Police suspect that a fatal accident on Hwy 1 west of the Christian Ranch on March 2 was either caused by a medical condition or was a driver suicide.
RCMP, BC Ambulance and Ashcroft Fire Dept. were called to a head-on collision around 3:15 pm on Friday, caused when a westbound car crossed the centre lane and stuck a chartered bus head on. The car was dragged for several meters and burst into flames. The fire left little behind to identify the driver, but police suspect that he was a young B.C. man in his 20s on his way to northern B.C. who had been reported missing by his family. His family has been notified that the deceased is possibly their family member. Witnesses in a vehicle in front of the bus said the young man was staring straight ahead intently with both hands on the wheel before he changed lanes.
The first accident report was that a school bus had been involved in the accident, and a decision was made to send every available emergency vehicle, including an air ambulance.
The highway was closed for several hours and the investigation is now in the hands of the coroner’s office.
The bus was carrying 22 Special Olympics BC athletes who were on their way to West Kelowna to compete in the first-ever SOBC Snow Sports Festival, being held at Crystal Mountain Resort and Telemark Nordic Club last weekend. The bus departed from Prince George earlier Friday and picked up athletes and coaches from various communities along the way.
Kelowna’s Capital News reported that Dan Howe, president and CEO of SOBC, said all athletes, coaches and staff were taken to Royal Inland Hospital in Kamloops to be checked out.
“They all went in to be checked over, just as a precaution,” said Howe.
“There were some minor scrapes and cuts. We understand there was one fractured hand and maybe one fractured finger.”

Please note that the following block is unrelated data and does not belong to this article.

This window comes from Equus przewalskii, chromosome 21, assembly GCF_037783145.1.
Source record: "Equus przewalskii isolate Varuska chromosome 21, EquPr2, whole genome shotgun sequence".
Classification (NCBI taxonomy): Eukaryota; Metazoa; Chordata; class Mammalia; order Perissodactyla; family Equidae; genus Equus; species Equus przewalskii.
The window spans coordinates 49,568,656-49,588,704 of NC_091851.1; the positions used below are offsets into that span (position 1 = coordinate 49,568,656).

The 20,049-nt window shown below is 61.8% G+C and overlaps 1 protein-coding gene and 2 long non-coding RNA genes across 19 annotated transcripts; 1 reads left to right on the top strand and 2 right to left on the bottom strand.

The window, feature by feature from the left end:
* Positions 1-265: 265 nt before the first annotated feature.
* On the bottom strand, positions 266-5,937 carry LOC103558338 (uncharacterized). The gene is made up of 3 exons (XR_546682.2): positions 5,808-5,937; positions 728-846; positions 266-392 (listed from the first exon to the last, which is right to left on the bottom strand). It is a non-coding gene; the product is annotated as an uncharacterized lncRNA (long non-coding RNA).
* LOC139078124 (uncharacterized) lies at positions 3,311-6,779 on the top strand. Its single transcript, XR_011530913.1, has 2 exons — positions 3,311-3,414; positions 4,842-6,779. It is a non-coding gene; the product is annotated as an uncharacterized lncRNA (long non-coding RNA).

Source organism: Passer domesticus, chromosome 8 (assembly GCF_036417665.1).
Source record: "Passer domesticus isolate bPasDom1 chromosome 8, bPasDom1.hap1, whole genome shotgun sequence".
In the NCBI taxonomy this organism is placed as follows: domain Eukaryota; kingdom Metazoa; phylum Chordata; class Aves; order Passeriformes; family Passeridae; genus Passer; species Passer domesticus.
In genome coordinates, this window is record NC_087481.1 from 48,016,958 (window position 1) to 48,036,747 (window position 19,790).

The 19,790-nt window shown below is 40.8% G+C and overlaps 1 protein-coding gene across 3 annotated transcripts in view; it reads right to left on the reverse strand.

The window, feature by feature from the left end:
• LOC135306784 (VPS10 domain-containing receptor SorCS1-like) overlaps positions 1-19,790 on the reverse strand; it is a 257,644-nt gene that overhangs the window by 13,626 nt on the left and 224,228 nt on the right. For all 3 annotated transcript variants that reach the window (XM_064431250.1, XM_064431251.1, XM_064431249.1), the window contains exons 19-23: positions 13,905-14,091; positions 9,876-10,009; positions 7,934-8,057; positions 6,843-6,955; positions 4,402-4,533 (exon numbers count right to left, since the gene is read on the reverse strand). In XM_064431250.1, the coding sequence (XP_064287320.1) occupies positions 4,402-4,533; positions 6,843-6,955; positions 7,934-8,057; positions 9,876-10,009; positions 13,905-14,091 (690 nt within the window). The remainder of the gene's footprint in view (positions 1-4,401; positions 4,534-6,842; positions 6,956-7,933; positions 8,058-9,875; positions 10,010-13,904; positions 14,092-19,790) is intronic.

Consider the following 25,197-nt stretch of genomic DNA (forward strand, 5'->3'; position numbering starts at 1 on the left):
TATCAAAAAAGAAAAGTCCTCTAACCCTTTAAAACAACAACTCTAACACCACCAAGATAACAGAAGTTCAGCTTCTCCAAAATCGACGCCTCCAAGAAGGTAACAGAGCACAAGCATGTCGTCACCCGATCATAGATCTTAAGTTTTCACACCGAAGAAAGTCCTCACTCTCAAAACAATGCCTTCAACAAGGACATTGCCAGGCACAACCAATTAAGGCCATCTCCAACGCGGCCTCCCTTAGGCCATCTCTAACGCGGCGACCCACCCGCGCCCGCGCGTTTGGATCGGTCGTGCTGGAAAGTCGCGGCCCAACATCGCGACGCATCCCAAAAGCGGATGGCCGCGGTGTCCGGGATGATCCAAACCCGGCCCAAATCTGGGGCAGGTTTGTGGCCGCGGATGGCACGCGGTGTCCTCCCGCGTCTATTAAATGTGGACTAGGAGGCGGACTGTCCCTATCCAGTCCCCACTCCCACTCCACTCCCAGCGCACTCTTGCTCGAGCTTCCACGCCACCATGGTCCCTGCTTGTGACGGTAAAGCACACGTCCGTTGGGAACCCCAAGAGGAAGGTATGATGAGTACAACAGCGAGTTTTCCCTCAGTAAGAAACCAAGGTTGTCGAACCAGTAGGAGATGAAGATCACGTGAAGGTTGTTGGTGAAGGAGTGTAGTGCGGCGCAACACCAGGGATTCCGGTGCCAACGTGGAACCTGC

After all of the bus passengers were released from hospital, the coaches had a tough decision to make, said Howe.
“We gave the decision to the coaches of the athletes as to whether or not they would like to continue on or return home.
“They all made the decision they’d like to continue on – they (came to) Kelowna for the festival.”
A coach from Prince George, who didn’t want to be named, told Capital News about his experience Saturday morning.
Speaking slowly with his eyes squinted behind his sunglasses, he said he was sitting near the front of the bus as he witnessed the “horrifying” collision.
He and a few others got out to help the driver of the car but there was little that could be done. Flames engulfed the vehicle and the driver was “basically cremated.”
The coaches on the bus did their best to protect the athletes from the dreadful sight, he said, but some were still talking about the incident Saturday morning before their events.
He credited the “amazing” effort by police, firefighters, paramedics and witnesses who did what they could to help out.
The decision to compete in West Kelowna Saturday and Sunday wasn’t an easy one, he added, but many of the athletes were determined to move on and do their best.
Linda McIntosh, head marshal of the cross-country ski races Saturday, said that willingness to compete illustrates the determination of the athletes.
“They’re no different than any other athletes in the fact they want to go to competitions, they know what it takes and they work hard toward that goal,” said McIntosh.
The identity of the driver who died in the collision has not yet been released. Witness accounts and preliminary scene examination indicated the car was travelling in the wrong lane.
The SOBC Snow Sports Festival is hosting about 145 SOBC and 100 Special Olympics Alberta athletes and coaches. Athletes are competing in cross-country, snowshoeing and alpine skiing events.